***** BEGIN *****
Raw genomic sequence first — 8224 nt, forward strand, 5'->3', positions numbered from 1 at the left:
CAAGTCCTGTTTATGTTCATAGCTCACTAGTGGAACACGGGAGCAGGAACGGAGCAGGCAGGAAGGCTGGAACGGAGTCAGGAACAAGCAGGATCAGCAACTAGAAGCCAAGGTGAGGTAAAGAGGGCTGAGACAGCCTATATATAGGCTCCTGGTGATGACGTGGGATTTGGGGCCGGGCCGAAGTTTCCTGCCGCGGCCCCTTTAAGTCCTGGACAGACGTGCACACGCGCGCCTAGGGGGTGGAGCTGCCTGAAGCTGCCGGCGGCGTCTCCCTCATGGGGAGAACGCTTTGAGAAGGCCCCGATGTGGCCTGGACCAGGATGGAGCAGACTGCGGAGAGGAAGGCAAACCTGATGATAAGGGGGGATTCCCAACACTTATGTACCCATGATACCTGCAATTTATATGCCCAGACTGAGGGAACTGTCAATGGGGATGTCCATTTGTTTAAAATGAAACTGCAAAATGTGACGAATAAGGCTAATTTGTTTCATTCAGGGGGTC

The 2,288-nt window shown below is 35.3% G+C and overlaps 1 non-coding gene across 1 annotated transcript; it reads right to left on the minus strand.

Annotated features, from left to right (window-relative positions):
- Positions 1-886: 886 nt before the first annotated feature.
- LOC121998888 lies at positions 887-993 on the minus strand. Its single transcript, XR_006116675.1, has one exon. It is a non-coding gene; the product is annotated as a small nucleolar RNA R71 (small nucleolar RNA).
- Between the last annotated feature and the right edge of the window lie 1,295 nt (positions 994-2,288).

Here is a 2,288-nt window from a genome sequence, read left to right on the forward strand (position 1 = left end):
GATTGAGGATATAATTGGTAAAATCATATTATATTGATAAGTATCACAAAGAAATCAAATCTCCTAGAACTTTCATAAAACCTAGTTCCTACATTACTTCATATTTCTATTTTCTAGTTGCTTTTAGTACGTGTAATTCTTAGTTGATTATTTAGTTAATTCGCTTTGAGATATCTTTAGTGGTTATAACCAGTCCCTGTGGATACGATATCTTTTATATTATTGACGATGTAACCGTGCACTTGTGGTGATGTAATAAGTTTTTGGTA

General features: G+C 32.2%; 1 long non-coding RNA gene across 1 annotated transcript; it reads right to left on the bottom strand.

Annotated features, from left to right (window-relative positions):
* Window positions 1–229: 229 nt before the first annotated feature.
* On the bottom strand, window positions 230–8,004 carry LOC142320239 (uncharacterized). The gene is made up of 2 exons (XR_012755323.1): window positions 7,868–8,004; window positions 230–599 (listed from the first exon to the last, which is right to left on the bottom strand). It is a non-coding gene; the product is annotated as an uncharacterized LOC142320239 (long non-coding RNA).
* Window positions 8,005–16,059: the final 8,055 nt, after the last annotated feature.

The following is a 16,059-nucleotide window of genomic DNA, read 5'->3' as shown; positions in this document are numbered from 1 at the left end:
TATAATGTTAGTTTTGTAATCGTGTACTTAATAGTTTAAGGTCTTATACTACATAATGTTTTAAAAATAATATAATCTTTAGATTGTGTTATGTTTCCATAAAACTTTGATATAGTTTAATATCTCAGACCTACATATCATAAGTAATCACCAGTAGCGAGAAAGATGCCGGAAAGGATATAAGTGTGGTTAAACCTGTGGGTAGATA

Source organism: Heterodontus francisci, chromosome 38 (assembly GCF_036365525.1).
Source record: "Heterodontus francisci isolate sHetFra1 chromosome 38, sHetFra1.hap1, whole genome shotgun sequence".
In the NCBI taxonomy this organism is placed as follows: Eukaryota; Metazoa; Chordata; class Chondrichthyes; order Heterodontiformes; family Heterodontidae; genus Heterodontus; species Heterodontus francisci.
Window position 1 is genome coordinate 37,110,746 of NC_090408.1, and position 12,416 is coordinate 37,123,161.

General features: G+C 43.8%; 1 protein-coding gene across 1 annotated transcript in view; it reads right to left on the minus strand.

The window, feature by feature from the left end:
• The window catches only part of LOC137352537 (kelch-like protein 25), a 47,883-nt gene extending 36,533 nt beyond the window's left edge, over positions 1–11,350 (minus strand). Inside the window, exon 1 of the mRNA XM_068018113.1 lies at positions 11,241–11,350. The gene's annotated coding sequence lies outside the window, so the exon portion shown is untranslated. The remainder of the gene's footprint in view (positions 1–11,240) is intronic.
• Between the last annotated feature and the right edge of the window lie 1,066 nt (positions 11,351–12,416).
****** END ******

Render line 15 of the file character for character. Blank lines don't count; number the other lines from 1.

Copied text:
The following is a 16,059-nucleotide window of genomic DNA, read 5'->3' as shown; positions in this document are numbered from 1 at the left end: